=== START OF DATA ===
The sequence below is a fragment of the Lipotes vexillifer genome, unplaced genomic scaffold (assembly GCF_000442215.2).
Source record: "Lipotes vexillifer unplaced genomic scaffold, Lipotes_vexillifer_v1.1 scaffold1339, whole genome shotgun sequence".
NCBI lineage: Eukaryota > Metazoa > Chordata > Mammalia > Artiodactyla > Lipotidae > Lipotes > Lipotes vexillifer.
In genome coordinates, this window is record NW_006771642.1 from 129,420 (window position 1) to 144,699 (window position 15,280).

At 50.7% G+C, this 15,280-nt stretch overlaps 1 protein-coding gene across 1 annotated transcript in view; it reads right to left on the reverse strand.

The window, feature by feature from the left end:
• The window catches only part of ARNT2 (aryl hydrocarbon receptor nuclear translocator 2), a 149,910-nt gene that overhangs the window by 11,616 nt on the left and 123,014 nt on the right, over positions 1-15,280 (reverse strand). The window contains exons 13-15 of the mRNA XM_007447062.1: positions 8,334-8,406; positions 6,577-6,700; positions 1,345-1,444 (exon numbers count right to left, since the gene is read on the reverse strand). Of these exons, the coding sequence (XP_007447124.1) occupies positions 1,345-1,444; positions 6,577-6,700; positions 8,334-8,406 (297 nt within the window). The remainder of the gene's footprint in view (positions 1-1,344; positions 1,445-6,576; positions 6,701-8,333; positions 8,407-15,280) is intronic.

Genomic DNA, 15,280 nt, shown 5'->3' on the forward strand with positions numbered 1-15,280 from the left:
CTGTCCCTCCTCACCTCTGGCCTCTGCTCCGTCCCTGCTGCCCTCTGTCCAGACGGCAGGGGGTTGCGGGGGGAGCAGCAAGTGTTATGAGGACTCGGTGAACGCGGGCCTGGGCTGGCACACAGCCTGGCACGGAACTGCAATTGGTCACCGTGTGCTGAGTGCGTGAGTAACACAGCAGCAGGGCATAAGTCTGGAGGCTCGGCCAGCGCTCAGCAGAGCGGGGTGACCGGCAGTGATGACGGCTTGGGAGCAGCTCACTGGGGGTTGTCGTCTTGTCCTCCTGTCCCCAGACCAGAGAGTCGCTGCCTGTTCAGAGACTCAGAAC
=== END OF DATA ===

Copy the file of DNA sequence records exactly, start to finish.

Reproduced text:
The sequence below is a fragment of the Lipotes vexillifer genome, unplaced genomic scaffold (assembly GCF_000442215.2).
Source record: "Lipotes vexillifer unplaced genomic scaffold, Lipotes_vexillifer_v1.1 scaffold1339, whole genome shotgun sequence".
NCBI lineage: Eukaryota > Metazoa > Chordata > Mammalia > Artiodactyla > Lipotidae > Lipotes > Lipotes vexillifer.
In genome coordinates, this window is record NW_006771642.1 from 129,420 (window position 1) to 144,699 (window position 15,280).

At 50.7% G+C, this 15,280-nt stretch overlaps 1 protein-coding gene across 1 annotated transcript in view; it reads right to left on the reverse strand.

The window, feature by feature from the left end:
• The window catches only part of ARNT2 (aryl hydrocarbon receptor nuclear translocator 2), a 149,910-nt gene that overhangs the window by 11,616 nt on the left and 123,014 nt on the right, over positions 1-15,280 (reverse strand). The window contains exons 13-15 of the mRNA XM_007447062.1: positions 8,334-8,406; positions 6,577-6,700; positions 1,345-1,444 (exon numbers count right to left, since the gene is read on the reverse strand). Of these exons, the coding sequence (XP_007447124.1) occupies positions 1,345-1,444; positions 6,577-6,700; positions 8,334-8,406 (297 nt within the window). The remainder of the gene's footprint in view (positions 1-1,344; positions 1,445-6,576; positions 6,701-8,333; positions 8,407-15,280) is intronic.

Genomic DNA, 15,280 nt, shown 5'->3' on the forward strand with positions numbered 1-15,280 from the left:
CTGTCCCTCCTCACCTCTGGCCTCTGCTCCGTCCCTGCTGCCCTCTGTCCAGACGGCAGGGGGTTGCGGGGGGAGCAGCAAGTGTTATGAGGACTCGGTGAACGCGGGCCTGGGCTGGCACACAGCCTGGCACGGAACTGCAATTGGTCACCGTGTGCTGAGTGCGTGAGTAACACAGCAGCAGGGCATAAGTCTGGAGGCTCGGCCAGCGCTCAGCAGAGCGGGGTGACCGGCAGTGATGACGGCTTGGGAGCAGCTCACTGGGGGTTGTCGTCTTGTCCTCCTGTCCCCAGACCAGAGAGTCGCTGCCTGTTCAGAGACTCAGAAC